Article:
Hemingway has been glorified for seeking truth by stripping away the extra words. Lee Oser takes the opposite tack. The Oracles Fell Silent, Oser’s second novel, tracks down many truths: Did an aging pop star kill his best friend? Is the troubled narrator a virtuous man? Does God exist, or even add value? Who is the woman with the red Ferrari? And it does so in an avalanche of incorrigible detail.
Oracles is not a particularly thick book. You can read it in a weekend. But each sentence contains a revelation of pop culture, chewy details, delightful turns of phrase, and a salty sense of humor. It’s a murder mystery and coming of age story, in which the young ghostwriter, Bellman, tries to ferret out the truth about his employer, Sir Ted Pop, a British rock star decamped to the Hamptons with his third or fourth wife.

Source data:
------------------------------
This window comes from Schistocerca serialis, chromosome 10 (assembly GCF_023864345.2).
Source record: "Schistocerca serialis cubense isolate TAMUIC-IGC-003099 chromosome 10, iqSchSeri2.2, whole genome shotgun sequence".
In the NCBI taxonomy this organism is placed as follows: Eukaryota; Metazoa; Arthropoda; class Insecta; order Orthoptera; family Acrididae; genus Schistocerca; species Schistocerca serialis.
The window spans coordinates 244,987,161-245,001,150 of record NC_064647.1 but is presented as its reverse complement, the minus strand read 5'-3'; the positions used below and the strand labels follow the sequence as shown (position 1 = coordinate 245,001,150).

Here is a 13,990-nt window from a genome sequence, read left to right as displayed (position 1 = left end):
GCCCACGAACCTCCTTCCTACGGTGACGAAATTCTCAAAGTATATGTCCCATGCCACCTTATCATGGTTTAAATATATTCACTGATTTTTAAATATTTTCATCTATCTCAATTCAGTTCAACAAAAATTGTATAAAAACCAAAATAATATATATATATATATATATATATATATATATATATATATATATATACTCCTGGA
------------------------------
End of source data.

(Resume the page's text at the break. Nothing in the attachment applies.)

The book builds to a delirious cacophony of competing, overlapping, and often ludicrous stories, featuring characters whose own grasp of reality, truth, and trust veers from the paranoid to the paranormal. Bellman, described by Sir Ted as “thick as a brick, but no Judas,” may be the only trustworthy character in the book, but as the stories and his own world unravel he trusts himself less and less.
It’s no surprise that Oser, who put himself through Reed driving a cab, washing dishes, and holding down the bass in the popular Portland new wave band the Riflebirds, would write a strangely convincing novel about the weird world of rock fame and the search for God and meaning. What is surprising is that he manages to create a thrilling work of fiction in which even this devout atheist reader hopes that someone will find truth, a higher purpose, and conviction in his own virtue before everything comes crashing down.